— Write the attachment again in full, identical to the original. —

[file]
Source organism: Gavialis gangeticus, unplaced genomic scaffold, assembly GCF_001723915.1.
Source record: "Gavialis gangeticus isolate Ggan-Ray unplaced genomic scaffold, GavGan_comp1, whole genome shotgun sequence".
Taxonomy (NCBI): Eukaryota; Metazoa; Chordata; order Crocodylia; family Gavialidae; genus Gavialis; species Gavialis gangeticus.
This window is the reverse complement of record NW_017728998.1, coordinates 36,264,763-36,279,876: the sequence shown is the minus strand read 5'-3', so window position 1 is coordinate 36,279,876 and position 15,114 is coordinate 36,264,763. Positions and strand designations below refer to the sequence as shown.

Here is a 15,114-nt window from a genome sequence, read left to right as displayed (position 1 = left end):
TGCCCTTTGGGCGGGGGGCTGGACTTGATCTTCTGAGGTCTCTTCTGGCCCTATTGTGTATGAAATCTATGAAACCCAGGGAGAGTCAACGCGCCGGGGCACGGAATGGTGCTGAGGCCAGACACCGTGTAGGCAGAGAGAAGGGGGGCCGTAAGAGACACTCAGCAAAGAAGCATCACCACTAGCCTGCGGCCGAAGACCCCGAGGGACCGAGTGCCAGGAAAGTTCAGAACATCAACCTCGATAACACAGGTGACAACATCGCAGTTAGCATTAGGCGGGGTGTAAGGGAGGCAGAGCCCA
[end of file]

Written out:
Source organism: Gavialis gangeticus, unplaced genomic scaffold, assembly GCF_001723915.1.
Source record: "Gavialis gangeticus isolate Ggan-Ray unplaced genomic scaffold, GavGan_comp1, whole genome shotgun sequence".
Taxonomy (NCBI): Eukaryota; Metazoa; Chordata; order Crocodylia; family Gavialidae; genus Gavialis; species Gavialis gangeticus.
This window is the reverse complement of record NW_017728998.1, coordinates 36,264,763-36,279,876: the sequence shown is the minus strand read 5'-3', so window position 1 is coordinate 36,279,876 and position 15,114 is coordinate 36,264,763. Positions and strand designations below refer to the sequence as shown.

Here is a 15,114-nt window from a genome sequence, read left to right as displayed (position 1 = left end):
TGCCCTTTGGGCGGGGGGCTGGACTTGATCTTCTGAGGTCTCTTCTGGCCCTATTGTGTATGAAATCTATGAAACCCAGGGAGAGTCAACGCGCCGGGGCACGGAATGGTGCTGAGGCCAGACACCGTGTAGGCAGAGAGAAGGGGGGCCGTAAGAGACACTCAGCAAAGAAGCATCACCACTAGCCTGCGGCCGAAGACCCCGAGGGACCGAGTGCCAGGAAAGTTCAGAACATCAACCTCGATAACACAGGTGACAACATCGCAGTTAGCATTAGGCGGGGTGTAAGGGAGGCAGAGCCCA